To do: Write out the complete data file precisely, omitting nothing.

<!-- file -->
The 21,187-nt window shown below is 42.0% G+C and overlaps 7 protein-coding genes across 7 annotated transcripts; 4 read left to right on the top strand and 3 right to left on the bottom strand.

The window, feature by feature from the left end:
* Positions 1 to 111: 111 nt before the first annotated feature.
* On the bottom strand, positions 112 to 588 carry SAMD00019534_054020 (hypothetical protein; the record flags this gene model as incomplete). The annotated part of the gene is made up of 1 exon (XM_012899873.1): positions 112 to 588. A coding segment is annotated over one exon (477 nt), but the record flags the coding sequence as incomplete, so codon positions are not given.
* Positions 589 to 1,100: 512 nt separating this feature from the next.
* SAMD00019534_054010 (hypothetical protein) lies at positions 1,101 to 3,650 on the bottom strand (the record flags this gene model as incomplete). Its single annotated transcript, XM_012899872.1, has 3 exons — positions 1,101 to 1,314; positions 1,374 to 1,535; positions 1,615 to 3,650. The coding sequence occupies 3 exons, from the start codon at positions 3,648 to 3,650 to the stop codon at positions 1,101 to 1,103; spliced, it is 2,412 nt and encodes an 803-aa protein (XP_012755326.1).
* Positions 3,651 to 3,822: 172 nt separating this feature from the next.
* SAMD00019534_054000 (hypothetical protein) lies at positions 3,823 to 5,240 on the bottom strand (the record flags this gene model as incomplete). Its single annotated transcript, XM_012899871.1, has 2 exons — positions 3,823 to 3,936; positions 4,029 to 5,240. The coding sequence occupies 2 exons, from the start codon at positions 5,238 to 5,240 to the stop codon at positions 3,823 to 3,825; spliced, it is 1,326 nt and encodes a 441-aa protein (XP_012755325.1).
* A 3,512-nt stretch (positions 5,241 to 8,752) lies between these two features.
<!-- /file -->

The 21,187-nt window shown below is 42.0% G+C and overlaps 7 protein-coding genes across 7 annotated transcripts; 4 read left to right on the top strand and 3 right to left on the bottom strand.

The window, feature by feature from the left end:
* Positions 1 to 111: 111 nt before the first annotated feature.
* On the bottom strand, positions 112 to 588 carry SAMD00019534_054020 (hypothetical protein; the record flags this gene model as incomplete). The annotated part of the gene is made up of 1 exon (XM_012899873.1): positions 112 to 588. A coding segment is annotated over one exon (477 nt), but the record flags the coding sequence as incomplete, so codon positions are not given.
* Positions 589 to 1,100: 512 nt separating this feature from the next.
* SAMD00019534_054010 (hypothetical protein) lies at positions 1,101 to 3,650 on the bottom strand (the record flags this gene model as incomplete). Its single annotated transcript, XM_012899872.1, has 3 exons — positions 1,101 to 1,314; positions 1,374 to 1,535; positions 1,615 to 3,650. The coding sequence occupies 3 exons, from the start codon at positions 3,648 to 3,650 to the stop codon at positions 1,101 to 1,103; spliced, it is 2,412 nt and encodes an 803-aa protein (XP_012755326.1).
* Positions 3,651 to 3,822: 172 nt separating this feature from the next.
* SAMD00019534_054000 (hypothetical protein) lies at positions 3,823 to 5,240 on the bottom strand (the record flags this gene model as incomplete). Its single annotated transcript, XM_012899871.1, has 2 exons — positions 3,823 to 3,936; positions 4,029 to 5,240. The coding sequence occupies 2 exons, from the start codon at positions 5,238 to 5,240 to the stop codon at positions 3,823 to 3,825; spliced, it is 1,326 nt and encodes a 441-aa protein (XP_012755325.1).
* A 3,512-nt stretch (positions 5,241 to 8,752) lies between these two features.